Social Scientist. v 18, no. 205-06 (June-July 1990) p. 4.


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ROMILA THAPAR*

Communalism and the Historical Legacy:

Some Facets

The link between communalism and the interpretation of Indian history assumes significance because of the many occasions when communal organisations have sought the legitimacy of history in defence of their views. This is not however a one-sided process, for, interpretations of Indian history, some of which are either no longer tenable or else are limited, are still adhered to by historians who are influenced by communal politics. I would like in this paper to touch on a few examples of the interlinking of communal ideologies and the interpretation of history.

The historian's relevance to the analysis of communalism begins with indicating the way in which history is distorted by commufial propaganda. Thus, when it is argued that because certain events took place in the past (such as the destruction of Hindu temples by Muslim rulers), and it is required that these actions be avenged in the present, the point has to be made that the politics of the past, whatever form they may have taken, should be confined to the past. The present cannot in any way redress the politics of the past and those who would argue that this is possible are exploiting the past for purposes of the present. Wh^n there is a distortion of history, as for example that the Taj Mahal was originally a Rajput palace, such distortions have to be corrected for they percolate down to the popular perceptions of history and feed communal emotions. When a deliberate selection is made from the past of particular personalities who are then projected as heroes, such as Rana Pratap, Shivaji and Guru Govind Singh, all of whom belonged to the Hindu fold and were known to be hostile to the Muslims, the intention is to propagate antagonism against the Muslims in the present day. There are other personalities historically far more important such as Asoka and Akbar whose message to Indian society was different and they are therefore ignored in communal propaganda. These are all very obvious levels of the abuse of history and the abuse has to be countered. But there are also many more subtle levels at which legitimacy from history is sought by communal ideologies.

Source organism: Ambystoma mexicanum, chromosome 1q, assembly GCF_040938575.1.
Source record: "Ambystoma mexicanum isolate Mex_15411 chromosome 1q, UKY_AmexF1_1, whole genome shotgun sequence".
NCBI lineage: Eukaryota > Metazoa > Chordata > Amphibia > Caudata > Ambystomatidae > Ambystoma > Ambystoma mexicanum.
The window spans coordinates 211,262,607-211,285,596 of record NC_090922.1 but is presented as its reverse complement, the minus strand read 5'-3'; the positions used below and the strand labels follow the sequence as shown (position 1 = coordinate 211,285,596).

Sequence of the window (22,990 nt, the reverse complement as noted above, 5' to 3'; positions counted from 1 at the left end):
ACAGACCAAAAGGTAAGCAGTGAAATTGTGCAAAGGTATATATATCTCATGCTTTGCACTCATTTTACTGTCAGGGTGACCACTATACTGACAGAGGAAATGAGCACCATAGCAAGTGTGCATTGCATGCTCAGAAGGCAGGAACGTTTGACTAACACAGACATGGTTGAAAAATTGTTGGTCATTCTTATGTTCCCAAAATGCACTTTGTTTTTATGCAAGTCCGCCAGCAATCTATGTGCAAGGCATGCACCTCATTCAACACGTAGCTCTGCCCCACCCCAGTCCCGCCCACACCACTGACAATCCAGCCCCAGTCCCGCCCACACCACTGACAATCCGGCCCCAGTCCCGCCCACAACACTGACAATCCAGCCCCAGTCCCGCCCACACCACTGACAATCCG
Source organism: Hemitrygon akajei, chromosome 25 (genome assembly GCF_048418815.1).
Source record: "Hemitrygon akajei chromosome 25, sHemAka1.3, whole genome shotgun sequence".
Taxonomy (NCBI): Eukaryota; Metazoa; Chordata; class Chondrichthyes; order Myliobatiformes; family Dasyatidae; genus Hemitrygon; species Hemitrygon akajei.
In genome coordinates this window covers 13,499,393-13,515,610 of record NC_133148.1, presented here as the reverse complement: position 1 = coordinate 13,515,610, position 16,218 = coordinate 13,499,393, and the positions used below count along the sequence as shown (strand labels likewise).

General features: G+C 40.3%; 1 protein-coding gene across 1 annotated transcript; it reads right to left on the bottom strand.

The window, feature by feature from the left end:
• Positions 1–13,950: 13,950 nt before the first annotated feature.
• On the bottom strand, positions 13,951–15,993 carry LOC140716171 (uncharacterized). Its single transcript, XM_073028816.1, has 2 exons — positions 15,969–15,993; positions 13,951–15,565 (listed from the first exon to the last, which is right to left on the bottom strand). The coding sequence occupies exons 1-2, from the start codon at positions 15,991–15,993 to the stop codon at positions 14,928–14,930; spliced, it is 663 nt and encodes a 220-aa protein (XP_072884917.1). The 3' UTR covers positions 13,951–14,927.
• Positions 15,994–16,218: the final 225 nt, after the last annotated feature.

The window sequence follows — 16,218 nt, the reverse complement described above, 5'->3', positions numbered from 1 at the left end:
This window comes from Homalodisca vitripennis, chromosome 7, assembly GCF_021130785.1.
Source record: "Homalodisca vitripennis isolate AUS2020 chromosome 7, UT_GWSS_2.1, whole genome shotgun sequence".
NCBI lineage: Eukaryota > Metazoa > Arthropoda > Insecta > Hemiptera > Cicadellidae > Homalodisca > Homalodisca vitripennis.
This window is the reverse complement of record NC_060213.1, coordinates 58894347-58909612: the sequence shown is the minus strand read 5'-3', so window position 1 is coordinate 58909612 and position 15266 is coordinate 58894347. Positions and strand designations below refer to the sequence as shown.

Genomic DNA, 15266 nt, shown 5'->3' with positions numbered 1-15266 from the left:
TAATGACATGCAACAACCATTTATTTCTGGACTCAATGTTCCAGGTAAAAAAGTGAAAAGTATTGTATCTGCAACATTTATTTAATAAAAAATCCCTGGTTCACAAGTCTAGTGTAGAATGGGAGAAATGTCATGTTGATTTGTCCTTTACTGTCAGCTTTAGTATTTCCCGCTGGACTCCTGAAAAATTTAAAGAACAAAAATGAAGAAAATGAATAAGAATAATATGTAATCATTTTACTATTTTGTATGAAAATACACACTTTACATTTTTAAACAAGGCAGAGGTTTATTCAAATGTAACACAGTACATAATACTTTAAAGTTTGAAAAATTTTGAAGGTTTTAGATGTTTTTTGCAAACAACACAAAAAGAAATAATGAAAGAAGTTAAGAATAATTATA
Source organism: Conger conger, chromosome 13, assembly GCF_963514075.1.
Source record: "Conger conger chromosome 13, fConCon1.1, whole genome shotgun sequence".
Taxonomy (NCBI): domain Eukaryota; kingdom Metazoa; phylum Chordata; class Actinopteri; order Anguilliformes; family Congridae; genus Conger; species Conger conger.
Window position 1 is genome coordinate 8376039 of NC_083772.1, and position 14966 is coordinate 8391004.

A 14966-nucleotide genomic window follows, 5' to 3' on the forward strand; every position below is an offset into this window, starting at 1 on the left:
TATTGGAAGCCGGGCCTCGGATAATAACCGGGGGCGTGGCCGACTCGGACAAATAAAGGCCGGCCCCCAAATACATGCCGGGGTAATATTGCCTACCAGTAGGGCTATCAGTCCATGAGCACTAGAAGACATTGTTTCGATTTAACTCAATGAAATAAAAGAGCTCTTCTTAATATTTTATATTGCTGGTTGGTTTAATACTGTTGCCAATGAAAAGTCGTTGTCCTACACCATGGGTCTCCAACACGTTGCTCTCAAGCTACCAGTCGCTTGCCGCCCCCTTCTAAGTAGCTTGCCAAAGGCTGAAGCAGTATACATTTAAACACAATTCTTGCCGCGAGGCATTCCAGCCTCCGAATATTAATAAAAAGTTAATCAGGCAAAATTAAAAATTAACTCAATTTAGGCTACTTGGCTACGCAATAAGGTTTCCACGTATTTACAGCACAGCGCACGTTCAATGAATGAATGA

* Dept. of History, Jawaharlal Nehru University, New Delhi.

Social Scientist, Vol. 18, Nos. 6-7, June-July 1990



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